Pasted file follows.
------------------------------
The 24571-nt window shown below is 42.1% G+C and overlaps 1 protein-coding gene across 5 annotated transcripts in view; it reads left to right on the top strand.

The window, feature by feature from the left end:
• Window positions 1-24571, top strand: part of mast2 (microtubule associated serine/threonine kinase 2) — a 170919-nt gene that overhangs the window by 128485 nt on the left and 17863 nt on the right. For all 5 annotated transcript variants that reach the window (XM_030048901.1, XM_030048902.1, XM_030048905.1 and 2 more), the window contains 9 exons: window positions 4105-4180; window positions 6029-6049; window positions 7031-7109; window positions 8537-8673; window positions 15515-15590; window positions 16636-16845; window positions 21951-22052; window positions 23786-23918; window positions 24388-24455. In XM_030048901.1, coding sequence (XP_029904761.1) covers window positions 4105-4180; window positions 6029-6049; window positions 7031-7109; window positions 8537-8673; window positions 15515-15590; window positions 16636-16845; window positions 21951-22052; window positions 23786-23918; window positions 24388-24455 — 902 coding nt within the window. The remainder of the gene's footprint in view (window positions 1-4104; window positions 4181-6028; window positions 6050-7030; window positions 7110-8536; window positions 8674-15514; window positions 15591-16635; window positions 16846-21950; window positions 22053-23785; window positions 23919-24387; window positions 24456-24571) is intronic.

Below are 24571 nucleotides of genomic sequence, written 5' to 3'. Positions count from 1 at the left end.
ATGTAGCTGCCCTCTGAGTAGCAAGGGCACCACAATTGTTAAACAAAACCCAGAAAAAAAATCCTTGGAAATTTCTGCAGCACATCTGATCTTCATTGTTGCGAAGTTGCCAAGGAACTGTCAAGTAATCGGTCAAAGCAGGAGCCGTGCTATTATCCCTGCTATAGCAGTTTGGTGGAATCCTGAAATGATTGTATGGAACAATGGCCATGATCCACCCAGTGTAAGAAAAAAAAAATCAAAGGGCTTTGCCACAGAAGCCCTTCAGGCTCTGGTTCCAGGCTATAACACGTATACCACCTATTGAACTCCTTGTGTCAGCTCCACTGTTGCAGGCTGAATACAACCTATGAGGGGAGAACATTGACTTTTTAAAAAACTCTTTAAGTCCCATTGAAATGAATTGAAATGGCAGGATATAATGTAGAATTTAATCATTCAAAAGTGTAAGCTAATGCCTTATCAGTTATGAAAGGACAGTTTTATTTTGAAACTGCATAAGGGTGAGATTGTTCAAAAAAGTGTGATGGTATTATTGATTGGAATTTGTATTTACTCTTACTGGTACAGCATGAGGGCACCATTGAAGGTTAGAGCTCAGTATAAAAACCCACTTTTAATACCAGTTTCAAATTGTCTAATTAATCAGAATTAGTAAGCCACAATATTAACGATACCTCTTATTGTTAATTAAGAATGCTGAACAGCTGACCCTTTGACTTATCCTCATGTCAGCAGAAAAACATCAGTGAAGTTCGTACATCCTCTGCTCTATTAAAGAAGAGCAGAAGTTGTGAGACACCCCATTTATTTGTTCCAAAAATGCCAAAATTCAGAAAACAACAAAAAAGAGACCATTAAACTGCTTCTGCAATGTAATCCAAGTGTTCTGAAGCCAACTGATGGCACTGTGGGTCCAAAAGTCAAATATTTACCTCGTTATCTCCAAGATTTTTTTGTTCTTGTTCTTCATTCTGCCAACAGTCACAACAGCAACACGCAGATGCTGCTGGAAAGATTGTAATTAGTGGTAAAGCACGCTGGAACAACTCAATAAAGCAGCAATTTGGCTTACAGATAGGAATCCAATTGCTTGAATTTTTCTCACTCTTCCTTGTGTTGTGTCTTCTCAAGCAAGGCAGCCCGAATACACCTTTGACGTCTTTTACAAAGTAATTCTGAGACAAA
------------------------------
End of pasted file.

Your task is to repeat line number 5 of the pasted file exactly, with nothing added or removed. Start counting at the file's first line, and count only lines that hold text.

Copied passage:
ATGTAGCTGCCCTCTGAGTAGCAAGGGCACCACAATTGTTAAACAAAACCCAGAAAAAAAATCCTTGGAAATTTCTGCAGCACATCTGATCTTCATTGTTGCGAAGTTGCCAAGGAACTGTCAAGTAATCGGTCAAAGCAGGAGCCGTGCTATTATCCCTGCTATAGCAGTTTGGTGGAATCCTGAAATGATTGTATGGAACAATGGCCATGATCCACCCAGTGTAAGAAAAAAAAAATCAAAGGGCTTTGCCACAGAAGCCCTTCAGGCTCTGGTTCCAGGCTATAACACGTATACCACCTATTGAACTCCTTGTGTCAGCTCCACTGTTGCAGGCTGAATACAACCTATGAGGGGAGAACATTGACTTTTTAAAAAACTCTTTAAGTCCCATTGAAATGAATTGAAATGGCAGGATATAATGTAGAATTTAATCATTCAAAAGTGTAAGCTAATGCCTTATCAGTTATGAAAGGACAGTTTTATTTTGAAACTGCATAAGGGTGAGATTGTTCAAAAAAGTGTGATGGTATTATTGATTGGAATTTGTATTTACTCTTACTGGTACAGCATGAGGGCACCATTGAAGGTTAGAGCTCAGTATAAAAACCCACTTTTAATACCAGTTTCAAATTGTCTAATTAATCAGAATTAGTAAGCCACAATATTAACGATACCTCTTATTGTTAATTAAGAATGCTGAACAGCTGACCCTTTGACTTATCCTCATGTCAGCAGAAAAACATCAGTGAAGTTCGTACATCCTCTGCTCTATTAAAGAAGAGCAGAAGTTGTGAGACACCCCATTTATTTGTTCCAAAAATGCCAAAATTCAGAAAACAACAAAAAAGAGACCATTAAACTGCTTCTGCAATGTAATCCAAGTGTTCTGAAGCCAACTGATGGCACTGTGGGTCCAAAAGTCAAATATTTACCTCGTTATCTCCAAGATTTTTTTGTTCTTGTTCTTCATTCTGCCAACAGTCACAACAGCAACACGCAGATGCTGCTGGAAAGATTGTAATTAGTGGTAAAGCACGCTGGAACAACTCAATAAAGCAGCAATTTGGCTTACAGATAGGAATCCAATTGCTTGAATTTTTCTCACTCTTCCTTGTGTTGTGTCTTCTCAAGCAAGGCAGCCCGAATACACCTTTGACGTCTTTTACAAAGTAATTCTGAGACAAA